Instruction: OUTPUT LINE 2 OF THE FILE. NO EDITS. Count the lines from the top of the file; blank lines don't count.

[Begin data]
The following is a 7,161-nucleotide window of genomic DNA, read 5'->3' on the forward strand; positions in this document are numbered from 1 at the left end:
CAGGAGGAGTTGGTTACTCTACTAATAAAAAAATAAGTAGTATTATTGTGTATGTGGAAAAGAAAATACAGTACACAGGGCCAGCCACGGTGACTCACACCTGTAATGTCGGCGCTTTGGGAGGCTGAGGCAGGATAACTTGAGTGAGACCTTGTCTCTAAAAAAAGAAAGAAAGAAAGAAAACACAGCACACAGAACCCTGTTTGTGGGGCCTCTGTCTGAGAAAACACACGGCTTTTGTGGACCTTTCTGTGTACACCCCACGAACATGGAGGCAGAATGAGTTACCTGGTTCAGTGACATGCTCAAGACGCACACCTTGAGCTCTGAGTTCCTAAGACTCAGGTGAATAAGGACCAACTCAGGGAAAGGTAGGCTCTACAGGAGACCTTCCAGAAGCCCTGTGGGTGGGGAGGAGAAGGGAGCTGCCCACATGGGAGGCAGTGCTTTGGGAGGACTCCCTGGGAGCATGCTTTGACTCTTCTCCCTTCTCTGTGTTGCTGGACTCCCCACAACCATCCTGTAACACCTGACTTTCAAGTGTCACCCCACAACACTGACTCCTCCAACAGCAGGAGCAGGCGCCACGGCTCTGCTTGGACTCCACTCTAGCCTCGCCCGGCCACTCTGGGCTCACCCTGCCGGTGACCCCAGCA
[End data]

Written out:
CAGGAGGAGTTGGTTACTCTACTAATAAAAAAATAAGTAGTATTATTGTGTATGTGGAAAAGAAAATACAGTACACAGGGCCAGCCACGGTGACTCACACCTGTAATGTCGGCGCTTTGGGAGGCTGAGGCAGGATAACTTGAGTGAGACCTTGTCTCTAAAAAAAGAAAGAAAGAAAGAAAACACAGCACACAGAACCCTGTTTGTGGGGCCTCTGTCTGAGAAAACACACGGCTTTTGTGGACCTTTCTGTGTACACCCCACGAACATGGAGGCAGAATGAGTTACCTGGTTCAGTGACATGCTCAAGACGCACACCTTGAGCTCTGAGTTCCTAAGACTCAGGTGAATAAGGACCAACTCAGGGAAAGGTAGGCTCTACAGGAGACCTTCCAGAAGCCCTGTGGGTGGGGAGGAGAAGGGAGCTGCCCACATGGGAGGCAGTGCTTTGGGAGGACTCCCTGGGAGCATGCTTTGACTCTTCTCCCTTCTCTGTGTTGCTGGACTCCCCACAACCATCCTGTAACACCTGACTTTCAAGTGTCACCCCACAACACTGACTCCTCCAACAGCAGGAGCAGGCGCCACGGCTCTGCTTGGACTCCACTCTAGCCTCGCCCGGCCACTCTGGGCTCACCCTGCCGGTGACCCCAGCA